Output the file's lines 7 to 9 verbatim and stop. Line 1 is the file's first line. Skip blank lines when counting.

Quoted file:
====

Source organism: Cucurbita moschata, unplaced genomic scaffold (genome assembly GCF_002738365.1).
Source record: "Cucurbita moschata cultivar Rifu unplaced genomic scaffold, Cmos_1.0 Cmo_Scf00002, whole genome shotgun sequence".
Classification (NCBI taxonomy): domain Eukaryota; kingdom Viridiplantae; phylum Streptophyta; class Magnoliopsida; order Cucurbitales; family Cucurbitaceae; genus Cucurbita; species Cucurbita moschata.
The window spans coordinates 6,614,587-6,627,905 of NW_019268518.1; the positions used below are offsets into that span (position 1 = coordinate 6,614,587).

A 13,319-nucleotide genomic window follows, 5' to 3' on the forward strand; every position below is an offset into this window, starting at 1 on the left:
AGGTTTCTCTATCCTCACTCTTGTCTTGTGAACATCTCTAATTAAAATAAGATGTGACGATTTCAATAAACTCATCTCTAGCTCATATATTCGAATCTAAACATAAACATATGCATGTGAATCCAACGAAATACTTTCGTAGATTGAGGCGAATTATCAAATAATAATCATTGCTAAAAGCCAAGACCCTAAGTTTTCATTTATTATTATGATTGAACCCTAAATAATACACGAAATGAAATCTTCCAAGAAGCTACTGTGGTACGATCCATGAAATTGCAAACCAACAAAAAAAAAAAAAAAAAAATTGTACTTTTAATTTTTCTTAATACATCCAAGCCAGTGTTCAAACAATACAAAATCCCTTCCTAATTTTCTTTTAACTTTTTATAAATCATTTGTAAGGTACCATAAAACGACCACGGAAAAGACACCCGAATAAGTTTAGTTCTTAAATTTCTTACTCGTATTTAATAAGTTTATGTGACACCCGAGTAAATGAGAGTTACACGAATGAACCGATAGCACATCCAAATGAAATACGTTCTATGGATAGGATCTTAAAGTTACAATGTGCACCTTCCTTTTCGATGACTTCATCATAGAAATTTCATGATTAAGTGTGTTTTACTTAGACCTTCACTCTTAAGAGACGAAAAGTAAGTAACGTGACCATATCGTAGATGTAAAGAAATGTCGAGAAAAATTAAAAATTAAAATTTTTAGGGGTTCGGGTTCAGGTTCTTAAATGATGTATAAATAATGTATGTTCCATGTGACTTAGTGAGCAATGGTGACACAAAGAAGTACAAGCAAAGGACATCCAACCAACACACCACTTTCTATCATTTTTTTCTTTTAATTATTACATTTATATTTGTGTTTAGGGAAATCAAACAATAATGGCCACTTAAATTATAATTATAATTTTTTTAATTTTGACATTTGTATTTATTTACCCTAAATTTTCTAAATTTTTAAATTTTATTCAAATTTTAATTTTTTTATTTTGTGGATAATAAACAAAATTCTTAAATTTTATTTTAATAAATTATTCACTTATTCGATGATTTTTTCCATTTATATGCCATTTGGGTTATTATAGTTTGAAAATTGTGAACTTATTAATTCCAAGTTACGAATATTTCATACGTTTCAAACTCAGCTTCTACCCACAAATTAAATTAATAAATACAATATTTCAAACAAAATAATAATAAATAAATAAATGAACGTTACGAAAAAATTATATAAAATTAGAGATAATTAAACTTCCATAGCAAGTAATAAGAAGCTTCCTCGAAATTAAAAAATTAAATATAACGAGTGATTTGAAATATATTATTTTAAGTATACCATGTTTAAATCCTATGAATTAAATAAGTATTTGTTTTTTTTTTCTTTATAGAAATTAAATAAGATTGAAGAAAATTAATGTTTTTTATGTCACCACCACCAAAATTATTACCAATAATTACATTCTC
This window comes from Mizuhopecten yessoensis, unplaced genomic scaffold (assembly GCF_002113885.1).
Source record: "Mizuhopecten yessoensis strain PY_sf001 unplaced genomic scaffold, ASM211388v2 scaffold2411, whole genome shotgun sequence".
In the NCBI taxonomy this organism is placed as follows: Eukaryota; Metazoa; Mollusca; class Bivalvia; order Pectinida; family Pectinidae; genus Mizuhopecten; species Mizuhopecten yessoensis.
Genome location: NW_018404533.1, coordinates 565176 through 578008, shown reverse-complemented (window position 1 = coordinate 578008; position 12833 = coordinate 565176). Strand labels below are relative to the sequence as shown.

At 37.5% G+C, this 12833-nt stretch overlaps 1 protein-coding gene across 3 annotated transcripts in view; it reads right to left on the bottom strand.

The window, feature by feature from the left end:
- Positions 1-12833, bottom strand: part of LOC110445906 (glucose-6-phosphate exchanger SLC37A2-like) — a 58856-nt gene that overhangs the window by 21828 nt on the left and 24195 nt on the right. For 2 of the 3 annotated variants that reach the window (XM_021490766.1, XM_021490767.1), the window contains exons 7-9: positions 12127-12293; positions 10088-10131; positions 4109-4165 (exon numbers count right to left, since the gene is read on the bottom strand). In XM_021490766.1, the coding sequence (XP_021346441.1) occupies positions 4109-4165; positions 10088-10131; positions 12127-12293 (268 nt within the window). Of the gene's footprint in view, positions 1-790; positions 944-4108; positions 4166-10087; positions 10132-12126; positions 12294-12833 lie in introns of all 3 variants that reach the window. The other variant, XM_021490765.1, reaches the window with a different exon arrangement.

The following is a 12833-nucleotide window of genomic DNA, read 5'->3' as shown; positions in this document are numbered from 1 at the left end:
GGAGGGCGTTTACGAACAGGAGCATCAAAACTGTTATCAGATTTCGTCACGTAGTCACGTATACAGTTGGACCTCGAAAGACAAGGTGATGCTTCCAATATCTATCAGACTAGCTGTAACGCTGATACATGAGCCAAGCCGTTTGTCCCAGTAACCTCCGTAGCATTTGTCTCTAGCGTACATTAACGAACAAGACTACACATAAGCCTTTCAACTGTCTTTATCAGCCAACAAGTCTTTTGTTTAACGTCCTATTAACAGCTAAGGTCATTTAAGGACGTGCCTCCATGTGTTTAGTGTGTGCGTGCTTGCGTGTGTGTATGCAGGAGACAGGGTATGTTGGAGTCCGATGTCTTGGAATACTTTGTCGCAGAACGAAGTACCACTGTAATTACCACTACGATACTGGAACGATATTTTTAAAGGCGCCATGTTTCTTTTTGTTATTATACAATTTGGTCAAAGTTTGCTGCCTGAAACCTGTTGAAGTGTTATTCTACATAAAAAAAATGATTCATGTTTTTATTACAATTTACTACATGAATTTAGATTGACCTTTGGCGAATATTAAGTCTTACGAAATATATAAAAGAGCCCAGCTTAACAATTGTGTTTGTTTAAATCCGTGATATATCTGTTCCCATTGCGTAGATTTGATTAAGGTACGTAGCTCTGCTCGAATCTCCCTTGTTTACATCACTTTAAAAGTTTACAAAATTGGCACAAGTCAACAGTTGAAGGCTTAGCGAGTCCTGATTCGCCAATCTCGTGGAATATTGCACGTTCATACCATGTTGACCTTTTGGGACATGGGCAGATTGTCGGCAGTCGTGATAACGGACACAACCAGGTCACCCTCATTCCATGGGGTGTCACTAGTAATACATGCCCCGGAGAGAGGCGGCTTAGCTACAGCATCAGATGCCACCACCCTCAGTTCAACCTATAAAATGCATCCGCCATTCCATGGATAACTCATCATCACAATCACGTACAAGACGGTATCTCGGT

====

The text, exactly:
This window comes from Mizuhopecten yessoensis, unplaced genomic scaffold (assembly GCF_002113885.1).
Source record: "Mizuhopecten yessoensis strain PY_sf001 unplaced genomic scaffold, ASM211388v2 scaffold2411, whole genome shotgun sequence".
In the NCBI taxonomy this organism is placed as follows: Eukaryota; Metazoa; Mollusca; class Bivalvia; order Pectinida; family Pectinidae; genus Mizuhopecten; species Mizuhopecten yessoensis.